Advice is so hard because I don’t know if there are one-size-fits-all things. But still: I think one of the most important things for me has been to actively and doggedly seek out the creative people and works that feed me, no matter how strange or overlooked those people or books (or music or art or whatever) might be.
Both in my life and writing I find myself drawn to authenticity, vulnerability, and compassion – and the poems that have shook me the most are the ones that risk not being the hero, that refuse the easy conclusion, that open new insights and emotions in me because they are open to courageous vulnerability and the complexity of being real.
And a final note of advice I think is just to try to cultivate the ability – maybe the empathy – to sit with any idea and see it for what it is – whether I reject or take any advice (say in a workshop or even in a relationship) I want to be able to listen to it clearly before making a knee-jerk decision of whether it is or isn’t for me.
What’s something you tried recently for the first time?
The nicest surprise via a new experience came out of the fact that one morning this winter my partner and I couldn’t find parking to go to the gym at the university we attend. So we ended up checking out the local community center that’s actually just as close to us as school is… That place is a celebration of blackness: from the kind aunties that work the welcome desk to the elderly folks walking and humming (or straight-up singing old spirituals) as they power walk on the elevated track above a basketball court full of teens and little kids. This community center is going to get me through my PhD – returning to my first piece of advice above: it’s the overlooked element that sows so much lightness and joy and intergenerational community reflection in my life. So, hitting the track at the local community center is my recent new thing!
What is the strongest influence your child-self contributes to your poetry?
I love this question. My first thought here is that my child-self remembers and loves silence. As a young child I spent a fair amount of time by myself, entertaining myself, playing make-believe, drawing, and watching the adults around me…so I think my child-self knows how valuable silence and rhythm and momentum are, how a poem’s pace (how it develops) can transform its energy, and the energy of its readers or listeners.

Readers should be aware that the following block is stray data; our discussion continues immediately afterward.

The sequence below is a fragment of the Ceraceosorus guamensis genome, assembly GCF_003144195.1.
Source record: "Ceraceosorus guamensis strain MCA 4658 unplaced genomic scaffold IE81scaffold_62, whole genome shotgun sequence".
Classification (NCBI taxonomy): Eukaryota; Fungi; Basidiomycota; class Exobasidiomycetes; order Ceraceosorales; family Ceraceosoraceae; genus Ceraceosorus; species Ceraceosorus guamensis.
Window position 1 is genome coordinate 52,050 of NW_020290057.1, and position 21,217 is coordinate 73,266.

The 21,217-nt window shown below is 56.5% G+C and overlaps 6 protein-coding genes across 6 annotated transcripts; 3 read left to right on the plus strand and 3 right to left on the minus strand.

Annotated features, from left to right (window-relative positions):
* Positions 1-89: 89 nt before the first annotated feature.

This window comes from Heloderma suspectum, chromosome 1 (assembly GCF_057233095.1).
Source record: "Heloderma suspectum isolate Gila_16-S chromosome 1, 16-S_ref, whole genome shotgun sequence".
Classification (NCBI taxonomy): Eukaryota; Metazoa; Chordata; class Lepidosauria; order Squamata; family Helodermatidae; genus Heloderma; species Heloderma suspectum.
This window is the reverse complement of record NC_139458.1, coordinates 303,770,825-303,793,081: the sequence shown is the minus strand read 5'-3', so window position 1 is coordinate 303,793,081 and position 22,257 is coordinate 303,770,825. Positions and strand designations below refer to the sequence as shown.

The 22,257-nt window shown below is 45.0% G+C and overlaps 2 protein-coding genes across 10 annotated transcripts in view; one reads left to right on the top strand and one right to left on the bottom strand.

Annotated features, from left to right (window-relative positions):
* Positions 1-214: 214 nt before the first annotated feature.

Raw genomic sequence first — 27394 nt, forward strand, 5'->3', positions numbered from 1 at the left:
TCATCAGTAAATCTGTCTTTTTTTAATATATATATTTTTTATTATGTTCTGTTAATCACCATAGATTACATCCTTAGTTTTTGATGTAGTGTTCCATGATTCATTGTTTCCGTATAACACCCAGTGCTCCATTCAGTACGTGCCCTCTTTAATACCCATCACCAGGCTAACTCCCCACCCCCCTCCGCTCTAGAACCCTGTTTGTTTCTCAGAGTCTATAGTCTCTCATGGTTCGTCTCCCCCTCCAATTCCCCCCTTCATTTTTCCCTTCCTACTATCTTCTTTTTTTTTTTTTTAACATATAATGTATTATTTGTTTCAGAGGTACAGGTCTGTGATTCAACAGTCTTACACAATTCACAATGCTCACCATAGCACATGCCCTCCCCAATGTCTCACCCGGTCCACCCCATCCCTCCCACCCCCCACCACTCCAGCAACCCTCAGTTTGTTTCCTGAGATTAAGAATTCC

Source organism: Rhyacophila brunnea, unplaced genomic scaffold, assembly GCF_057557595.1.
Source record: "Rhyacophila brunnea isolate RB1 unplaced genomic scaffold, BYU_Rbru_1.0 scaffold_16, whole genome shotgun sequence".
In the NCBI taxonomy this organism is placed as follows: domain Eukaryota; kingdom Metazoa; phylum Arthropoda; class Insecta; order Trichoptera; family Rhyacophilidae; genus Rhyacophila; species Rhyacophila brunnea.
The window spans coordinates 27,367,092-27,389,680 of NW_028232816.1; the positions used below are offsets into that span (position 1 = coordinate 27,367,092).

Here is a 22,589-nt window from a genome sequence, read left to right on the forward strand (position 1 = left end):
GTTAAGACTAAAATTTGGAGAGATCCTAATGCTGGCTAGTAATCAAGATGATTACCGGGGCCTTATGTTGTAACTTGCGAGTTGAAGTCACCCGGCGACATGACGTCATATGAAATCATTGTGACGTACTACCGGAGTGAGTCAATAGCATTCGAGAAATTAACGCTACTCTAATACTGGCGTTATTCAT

What life experience has most shaped you as a writer?
Damn these are getting hard! …I think it’s been all the things I’ve said no to. The things I’ve stepped away from have allowed me to be quiet enough with myself to see myself and my environments with a nuanced clarity. It may be strange to point to saying no, but I think the relationships I’ve walked away from (from people or when I stopped playing organized sports, or walked away from a job), I think the fear of leaving an opportunity has focused and fueled me; it’s made me get real clear about how much I care about writing, and how I need to make sure that I’m surrounding myself with loving, creative energy and people.
What year(s) were you at the Cave Canem retreat? What are a few of your favorite memories from those times?
I’m just coming up on my second year at the retreat and I can’t wait for it. Two of my favorite memories from summer ’16 were, first: the fish fry/dance party/spades tournament wherein “Knuck if You Buck” came on and the turn up was real – it was a peak black moment in my life! I even saw Willie Perdomo starting to vibe a bit as he stood between the edge of the heavy dancing and the folks that were playing cards…so many of us just joyously talking and laughing. It was a real celebration.
The other moment was when a few of us fellows went across to the cemetery on the hill adjacent to campus to watch the sunrise, I think it was the last morning of the retreat. The experience of writing each night was one of pushing through barriers of creativity and emotion, and to stand with a crew of brilliant black poets that had all spent a week diving into themselves was a powerful thing.